May 30, 2019 | By Louise Squire
In 2015, Eileen Fisher declared the fashion industry to be the second largest polluter in the world. By 2030, garment production is expected to increase by 63%. In Asia, efforts to curb this are still in their early stages, with consumers often reluctant to buy second-hand or recycled clothes. This, however, is slowly changing as consumers become more aware of the impact of over consumption on their lifestyle, their wallet and the environment.
Responding to this shift in consumer mindset, the market is seeing start-ups emerging online, many promoting sustainability primarily through a financial perspective. One example is Yeechoo, a Hong Kong-based clothing rental start-up that aims to educate audiences about the importance of sustainable fashion, prompting more environmentally-conscious choices in fashion.
WGSN sat down with Yeechoo’s marketing director Fioni Fong to find out how they plan to help reduce the environmental impact of the industry, whilst still meeting Asian consumer demands for designer goods and the latest products.
How does the brand tackle making sustainability a consumer priority?
Sustainability in fashion often fails to be a priority for consumers in Asia, and most of our customers subscribe our rental services for financial reasons; we are putting out content and partnering with sustainable brands to promote the cause in the long-term.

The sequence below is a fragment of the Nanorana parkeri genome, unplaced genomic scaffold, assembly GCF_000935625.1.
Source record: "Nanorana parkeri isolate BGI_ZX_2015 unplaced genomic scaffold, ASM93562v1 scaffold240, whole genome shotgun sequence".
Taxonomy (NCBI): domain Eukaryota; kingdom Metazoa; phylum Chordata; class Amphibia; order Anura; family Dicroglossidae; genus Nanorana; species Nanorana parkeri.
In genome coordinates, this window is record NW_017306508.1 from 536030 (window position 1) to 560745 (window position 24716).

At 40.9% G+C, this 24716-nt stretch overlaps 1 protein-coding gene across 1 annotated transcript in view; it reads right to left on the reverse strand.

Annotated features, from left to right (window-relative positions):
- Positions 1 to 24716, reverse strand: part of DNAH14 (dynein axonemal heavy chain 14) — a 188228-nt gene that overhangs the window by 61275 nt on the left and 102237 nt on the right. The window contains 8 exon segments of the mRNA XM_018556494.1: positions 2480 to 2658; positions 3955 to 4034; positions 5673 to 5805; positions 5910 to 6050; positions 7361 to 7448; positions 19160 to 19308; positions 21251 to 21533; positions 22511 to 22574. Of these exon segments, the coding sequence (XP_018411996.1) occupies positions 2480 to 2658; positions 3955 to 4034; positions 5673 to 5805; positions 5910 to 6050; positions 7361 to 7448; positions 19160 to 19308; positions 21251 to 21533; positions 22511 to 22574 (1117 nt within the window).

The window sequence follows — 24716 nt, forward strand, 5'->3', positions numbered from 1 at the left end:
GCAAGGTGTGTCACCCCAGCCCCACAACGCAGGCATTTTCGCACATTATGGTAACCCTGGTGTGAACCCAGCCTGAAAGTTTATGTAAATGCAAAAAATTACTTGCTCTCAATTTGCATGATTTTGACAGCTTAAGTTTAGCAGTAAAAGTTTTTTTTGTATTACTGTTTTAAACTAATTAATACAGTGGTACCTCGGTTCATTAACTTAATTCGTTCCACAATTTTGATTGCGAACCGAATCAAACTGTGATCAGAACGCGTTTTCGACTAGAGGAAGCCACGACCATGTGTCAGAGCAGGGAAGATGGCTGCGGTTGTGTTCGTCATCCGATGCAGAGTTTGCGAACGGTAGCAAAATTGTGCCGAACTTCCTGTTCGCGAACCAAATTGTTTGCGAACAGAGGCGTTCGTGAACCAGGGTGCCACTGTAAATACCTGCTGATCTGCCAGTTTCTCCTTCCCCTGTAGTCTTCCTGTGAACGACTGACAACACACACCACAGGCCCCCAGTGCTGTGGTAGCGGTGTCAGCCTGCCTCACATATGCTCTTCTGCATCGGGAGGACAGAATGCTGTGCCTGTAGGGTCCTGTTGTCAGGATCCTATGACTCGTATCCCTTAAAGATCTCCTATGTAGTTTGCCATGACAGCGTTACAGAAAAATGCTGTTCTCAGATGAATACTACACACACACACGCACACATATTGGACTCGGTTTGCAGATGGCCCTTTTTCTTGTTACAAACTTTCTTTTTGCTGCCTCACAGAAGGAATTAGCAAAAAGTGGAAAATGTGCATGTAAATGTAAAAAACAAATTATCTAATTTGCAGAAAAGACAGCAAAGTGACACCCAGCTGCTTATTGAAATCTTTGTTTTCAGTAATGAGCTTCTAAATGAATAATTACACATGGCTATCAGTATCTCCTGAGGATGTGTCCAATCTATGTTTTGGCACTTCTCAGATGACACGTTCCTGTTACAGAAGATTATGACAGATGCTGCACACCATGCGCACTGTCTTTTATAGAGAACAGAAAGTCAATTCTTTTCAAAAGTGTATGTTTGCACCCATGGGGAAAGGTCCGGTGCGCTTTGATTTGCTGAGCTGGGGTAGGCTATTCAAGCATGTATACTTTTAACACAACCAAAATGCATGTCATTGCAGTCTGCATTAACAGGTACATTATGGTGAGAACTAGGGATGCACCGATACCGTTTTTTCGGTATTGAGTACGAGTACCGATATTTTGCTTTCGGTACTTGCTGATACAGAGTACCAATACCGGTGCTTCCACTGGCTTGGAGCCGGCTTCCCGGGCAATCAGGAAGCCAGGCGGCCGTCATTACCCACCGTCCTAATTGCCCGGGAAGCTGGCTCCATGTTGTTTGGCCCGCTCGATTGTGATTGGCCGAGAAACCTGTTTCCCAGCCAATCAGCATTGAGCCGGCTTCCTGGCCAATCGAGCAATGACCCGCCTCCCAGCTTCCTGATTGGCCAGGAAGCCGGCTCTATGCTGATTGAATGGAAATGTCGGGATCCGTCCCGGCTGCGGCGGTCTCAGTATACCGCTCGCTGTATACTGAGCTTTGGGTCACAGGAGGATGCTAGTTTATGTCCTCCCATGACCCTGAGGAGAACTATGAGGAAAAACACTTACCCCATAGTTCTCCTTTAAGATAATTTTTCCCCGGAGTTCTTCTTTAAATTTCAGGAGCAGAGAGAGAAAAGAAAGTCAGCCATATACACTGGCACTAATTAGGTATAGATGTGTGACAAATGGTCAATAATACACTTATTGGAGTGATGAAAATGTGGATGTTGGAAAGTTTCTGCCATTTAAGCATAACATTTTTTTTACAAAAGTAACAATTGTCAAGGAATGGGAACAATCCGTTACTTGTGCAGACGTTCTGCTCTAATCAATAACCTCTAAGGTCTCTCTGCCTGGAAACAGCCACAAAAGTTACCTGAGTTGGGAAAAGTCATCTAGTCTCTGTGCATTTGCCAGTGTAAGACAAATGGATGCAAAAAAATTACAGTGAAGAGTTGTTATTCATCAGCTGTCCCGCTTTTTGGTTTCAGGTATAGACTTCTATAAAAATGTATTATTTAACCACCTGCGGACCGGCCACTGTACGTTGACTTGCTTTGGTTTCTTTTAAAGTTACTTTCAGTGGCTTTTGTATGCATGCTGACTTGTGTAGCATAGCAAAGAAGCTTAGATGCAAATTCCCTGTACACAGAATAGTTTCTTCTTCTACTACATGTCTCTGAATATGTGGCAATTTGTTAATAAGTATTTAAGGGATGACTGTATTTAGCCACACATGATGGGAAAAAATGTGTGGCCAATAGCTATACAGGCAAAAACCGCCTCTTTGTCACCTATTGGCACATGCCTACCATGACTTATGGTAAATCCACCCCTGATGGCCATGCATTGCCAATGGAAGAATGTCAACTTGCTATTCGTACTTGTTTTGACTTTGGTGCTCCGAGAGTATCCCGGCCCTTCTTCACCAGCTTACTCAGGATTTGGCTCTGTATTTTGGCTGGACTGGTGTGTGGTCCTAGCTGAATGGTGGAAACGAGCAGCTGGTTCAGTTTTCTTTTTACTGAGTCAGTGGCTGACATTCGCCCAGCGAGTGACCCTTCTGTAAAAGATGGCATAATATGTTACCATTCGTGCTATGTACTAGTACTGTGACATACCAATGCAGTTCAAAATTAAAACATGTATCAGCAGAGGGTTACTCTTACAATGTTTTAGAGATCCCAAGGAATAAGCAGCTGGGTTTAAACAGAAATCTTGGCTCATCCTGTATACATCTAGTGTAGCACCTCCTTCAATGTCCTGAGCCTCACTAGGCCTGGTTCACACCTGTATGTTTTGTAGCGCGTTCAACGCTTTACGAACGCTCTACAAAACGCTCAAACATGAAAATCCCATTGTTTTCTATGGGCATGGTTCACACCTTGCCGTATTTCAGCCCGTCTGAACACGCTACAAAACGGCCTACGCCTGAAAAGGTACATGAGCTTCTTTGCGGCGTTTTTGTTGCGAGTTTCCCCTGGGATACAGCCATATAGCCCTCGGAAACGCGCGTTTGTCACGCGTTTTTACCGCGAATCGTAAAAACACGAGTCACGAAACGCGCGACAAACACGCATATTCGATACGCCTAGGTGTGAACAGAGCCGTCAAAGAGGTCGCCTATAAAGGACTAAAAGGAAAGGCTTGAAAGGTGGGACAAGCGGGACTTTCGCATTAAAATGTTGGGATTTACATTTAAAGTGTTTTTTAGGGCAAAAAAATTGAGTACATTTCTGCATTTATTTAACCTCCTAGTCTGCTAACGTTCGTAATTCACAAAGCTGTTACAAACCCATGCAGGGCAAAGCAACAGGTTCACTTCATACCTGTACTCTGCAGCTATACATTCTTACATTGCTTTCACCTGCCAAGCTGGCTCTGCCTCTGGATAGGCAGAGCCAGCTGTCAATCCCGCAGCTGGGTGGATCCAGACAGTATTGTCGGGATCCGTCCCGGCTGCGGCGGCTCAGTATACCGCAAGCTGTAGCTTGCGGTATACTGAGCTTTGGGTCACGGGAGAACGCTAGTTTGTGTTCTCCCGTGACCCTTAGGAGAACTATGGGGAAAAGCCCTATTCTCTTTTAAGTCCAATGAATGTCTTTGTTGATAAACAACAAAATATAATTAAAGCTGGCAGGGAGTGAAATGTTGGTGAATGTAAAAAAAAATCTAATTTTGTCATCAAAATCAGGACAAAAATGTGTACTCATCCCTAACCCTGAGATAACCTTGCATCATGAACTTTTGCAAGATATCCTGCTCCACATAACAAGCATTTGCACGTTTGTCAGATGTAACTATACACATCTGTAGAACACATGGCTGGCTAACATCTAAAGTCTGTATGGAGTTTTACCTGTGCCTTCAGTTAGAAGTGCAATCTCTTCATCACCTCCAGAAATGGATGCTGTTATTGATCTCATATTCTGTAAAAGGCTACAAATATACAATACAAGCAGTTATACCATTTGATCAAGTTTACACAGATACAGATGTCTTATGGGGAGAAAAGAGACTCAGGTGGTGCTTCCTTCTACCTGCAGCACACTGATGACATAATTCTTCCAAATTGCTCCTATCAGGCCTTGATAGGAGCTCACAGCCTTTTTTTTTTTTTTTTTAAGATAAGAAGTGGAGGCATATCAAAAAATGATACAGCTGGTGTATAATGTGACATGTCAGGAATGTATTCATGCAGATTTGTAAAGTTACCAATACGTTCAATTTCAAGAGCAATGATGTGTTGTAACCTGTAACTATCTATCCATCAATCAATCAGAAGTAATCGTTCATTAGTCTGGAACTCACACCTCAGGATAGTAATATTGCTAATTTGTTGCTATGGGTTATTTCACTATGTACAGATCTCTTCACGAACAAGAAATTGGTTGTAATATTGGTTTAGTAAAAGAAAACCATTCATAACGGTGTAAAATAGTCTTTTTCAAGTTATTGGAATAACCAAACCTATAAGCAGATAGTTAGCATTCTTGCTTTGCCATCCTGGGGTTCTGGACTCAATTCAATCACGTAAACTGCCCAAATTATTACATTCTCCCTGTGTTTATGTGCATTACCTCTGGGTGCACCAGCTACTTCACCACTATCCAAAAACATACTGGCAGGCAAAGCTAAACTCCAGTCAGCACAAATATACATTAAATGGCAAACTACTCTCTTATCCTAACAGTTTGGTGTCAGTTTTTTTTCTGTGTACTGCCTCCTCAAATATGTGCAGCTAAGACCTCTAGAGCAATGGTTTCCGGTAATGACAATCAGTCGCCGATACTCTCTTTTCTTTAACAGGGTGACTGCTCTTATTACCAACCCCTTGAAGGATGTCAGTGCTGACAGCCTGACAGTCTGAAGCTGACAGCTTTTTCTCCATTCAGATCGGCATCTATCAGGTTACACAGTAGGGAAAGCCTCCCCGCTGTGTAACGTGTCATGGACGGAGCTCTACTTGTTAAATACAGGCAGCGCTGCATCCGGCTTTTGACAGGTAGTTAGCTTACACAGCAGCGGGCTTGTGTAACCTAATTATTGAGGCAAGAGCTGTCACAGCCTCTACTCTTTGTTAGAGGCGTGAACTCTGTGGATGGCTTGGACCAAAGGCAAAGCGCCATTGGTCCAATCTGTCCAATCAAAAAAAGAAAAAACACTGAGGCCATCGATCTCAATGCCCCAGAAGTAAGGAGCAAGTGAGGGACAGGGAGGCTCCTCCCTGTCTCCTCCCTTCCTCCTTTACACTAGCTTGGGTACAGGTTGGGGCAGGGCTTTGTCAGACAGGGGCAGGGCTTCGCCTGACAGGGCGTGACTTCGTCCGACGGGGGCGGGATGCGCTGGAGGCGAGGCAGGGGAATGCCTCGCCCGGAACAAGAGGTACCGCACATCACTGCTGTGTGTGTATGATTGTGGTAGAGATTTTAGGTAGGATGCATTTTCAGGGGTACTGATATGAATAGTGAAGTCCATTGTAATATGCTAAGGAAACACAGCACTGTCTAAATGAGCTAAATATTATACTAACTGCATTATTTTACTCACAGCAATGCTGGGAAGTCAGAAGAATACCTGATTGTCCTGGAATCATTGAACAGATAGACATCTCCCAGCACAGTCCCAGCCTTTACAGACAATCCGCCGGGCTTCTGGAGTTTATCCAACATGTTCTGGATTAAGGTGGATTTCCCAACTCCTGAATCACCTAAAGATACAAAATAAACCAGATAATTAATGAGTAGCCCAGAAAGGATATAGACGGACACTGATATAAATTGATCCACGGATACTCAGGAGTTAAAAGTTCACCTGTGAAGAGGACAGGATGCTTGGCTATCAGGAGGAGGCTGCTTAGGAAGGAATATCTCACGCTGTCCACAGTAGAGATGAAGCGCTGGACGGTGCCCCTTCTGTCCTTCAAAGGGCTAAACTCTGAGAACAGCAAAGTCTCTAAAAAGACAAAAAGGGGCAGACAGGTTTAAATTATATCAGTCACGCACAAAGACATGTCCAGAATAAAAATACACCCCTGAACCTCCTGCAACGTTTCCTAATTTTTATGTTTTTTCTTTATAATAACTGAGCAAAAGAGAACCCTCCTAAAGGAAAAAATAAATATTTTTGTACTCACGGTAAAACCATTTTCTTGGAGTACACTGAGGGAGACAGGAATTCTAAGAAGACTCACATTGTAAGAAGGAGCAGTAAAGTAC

How do you make clothing rental appeal to your audience?
We emphasise hygiene as our top priority, detailing our extensive process of cleaning worn clothes. The process does consume high amounts of energy, however we are working to improve this.
How do you retain customers and satisfy your range of audiences?
To meet demands for the latest designer trends, we update our clothing range at least once a month. Customers are also invited to sell their own clothes on the website, although occasional-wear and travel-packages dominate customer interests. We are now focusing on our Infinity department for the coming months – a unique service that allows consumers to rent daily workwear, turning away from the occasion-specific nature of formal wear.
Founded in 2013, Hong Kong brand Yeechoo improves sustainability and reduces waste by offering their customers the ability to rent designer clothes. Co-founders Abby and Shan Shan developed Yeechoo in response to the high demand for designer goods in Hong Kong, often combined with an obsession with the newest releases. They noticed that consumers often bought expensive items but wore them infrequently. A rental service for high-end fashion brands would resolve the financial burdens that come with consumerist demands.
For more insight and inspiration around sustainable fashion, head to the sustainability section on WGSN.
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